Transcript for NTSB Forensics Engineer Describes Process of Recovering Flight Data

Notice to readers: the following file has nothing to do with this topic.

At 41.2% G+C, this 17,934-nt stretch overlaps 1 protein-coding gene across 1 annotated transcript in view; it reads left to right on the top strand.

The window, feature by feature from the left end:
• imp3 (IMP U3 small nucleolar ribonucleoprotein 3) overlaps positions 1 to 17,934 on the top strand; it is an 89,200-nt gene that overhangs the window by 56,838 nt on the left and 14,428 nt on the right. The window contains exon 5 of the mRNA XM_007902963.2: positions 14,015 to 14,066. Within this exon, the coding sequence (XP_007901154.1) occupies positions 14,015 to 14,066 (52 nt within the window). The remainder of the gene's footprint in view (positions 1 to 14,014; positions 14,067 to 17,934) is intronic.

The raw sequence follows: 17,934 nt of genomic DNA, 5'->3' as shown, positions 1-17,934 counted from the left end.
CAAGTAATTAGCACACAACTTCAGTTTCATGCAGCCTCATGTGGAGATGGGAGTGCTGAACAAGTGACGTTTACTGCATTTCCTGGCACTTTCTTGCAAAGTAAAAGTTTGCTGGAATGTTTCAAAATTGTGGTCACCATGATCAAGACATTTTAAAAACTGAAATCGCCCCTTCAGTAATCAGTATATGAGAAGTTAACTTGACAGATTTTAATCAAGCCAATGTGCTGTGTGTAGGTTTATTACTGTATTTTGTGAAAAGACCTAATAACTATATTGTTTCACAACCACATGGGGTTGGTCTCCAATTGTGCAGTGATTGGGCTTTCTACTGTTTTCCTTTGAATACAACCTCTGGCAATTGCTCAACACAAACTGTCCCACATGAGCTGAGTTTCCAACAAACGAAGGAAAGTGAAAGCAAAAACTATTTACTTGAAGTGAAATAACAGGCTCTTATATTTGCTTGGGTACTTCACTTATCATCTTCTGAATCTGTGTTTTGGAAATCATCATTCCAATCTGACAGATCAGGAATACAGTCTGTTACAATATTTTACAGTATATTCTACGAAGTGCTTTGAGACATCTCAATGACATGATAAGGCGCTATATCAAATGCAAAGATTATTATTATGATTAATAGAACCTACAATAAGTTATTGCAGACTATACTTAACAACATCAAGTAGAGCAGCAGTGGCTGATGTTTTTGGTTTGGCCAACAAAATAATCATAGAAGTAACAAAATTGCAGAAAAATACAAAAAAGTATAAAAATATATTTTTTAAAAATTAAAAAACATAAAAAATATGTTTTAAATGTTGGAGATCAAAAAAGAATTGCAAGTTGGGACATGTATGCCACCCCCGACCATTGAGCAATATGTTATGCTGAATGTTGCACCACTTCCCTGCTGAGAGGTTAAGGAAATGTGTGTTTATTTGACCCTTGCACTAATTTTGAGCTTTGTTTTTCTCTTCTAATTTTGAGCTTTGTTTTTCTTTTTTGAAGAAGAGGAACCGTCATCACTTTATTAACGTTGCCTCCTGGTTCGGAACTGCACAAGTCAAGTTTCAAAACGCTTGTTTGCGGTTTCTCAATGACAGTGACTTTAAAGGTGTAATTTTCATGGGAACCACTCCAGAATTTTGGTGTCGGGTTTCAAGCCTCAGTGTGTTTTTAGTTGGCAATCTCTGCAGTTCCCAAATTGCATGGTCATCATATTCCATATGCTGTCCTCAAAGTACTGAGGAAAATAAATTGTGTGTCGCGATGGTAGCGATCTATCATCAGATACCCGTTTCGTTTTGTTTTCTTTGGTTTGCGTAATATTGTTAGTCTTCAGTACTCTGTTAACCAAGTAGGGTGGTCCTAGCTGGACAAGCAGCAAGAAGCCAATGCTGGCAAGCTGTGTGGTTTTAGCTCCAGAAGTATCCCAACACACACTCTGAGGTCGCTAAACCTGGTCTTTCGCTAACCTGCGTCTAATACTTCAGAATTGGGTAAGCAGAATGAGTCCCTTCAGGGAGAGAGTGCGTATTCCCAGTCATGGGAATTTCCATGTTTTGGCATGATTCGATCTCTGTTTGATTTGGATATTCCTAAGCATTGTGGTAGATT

This is one of the more advanced labs in the world and for that reason that's why we tend to help other countries. As I said about 13 of the recorders -- Come through this land are in support of other countries -- investigations. There are other capable investigation. Investigative groups with laboratories. Of similar sorts of capabilities. The French be a his is -- is a good example of that. Total I mean give me a sense of 5610. Government doesn't he like a handful -- -- this capable and then they think capabilities on. There's capabilities to do. Read outs but when you start talking about damage and you start talking about salt water some version and fire exposure and all those sorts of things and you're getting down. To the chip level recovery there's only a few laboratories that have that capability. -- are usually always successful in getting -- recorders. Fire went when they exposed rate there are about -- apartments for fire so there's a low. Temperature fire and -- -- -- fire. We have had cases where -- crashed in remote areas and the fire has been for an extended period of time to the point where it's passed what this viability standards are. Ultimately wants the recorder. We get the recorder to the lab our goal is to. Read out the data from each of the recorders. And get information back into the investigators' hands within 24 hours. So work on that basically nonstop until the data the initial data gets put out and then we'll continue to work -- calls for a matter of of weeks. Following the initial work so we've gone far beyond the ability to just simply. Download an intact recorder. We can and often do you get right down to the damage memory chips themselves. Repairing those chips. And getting data now. Through a variety of -- Specialized equipment that we have a land and you you see that in there.
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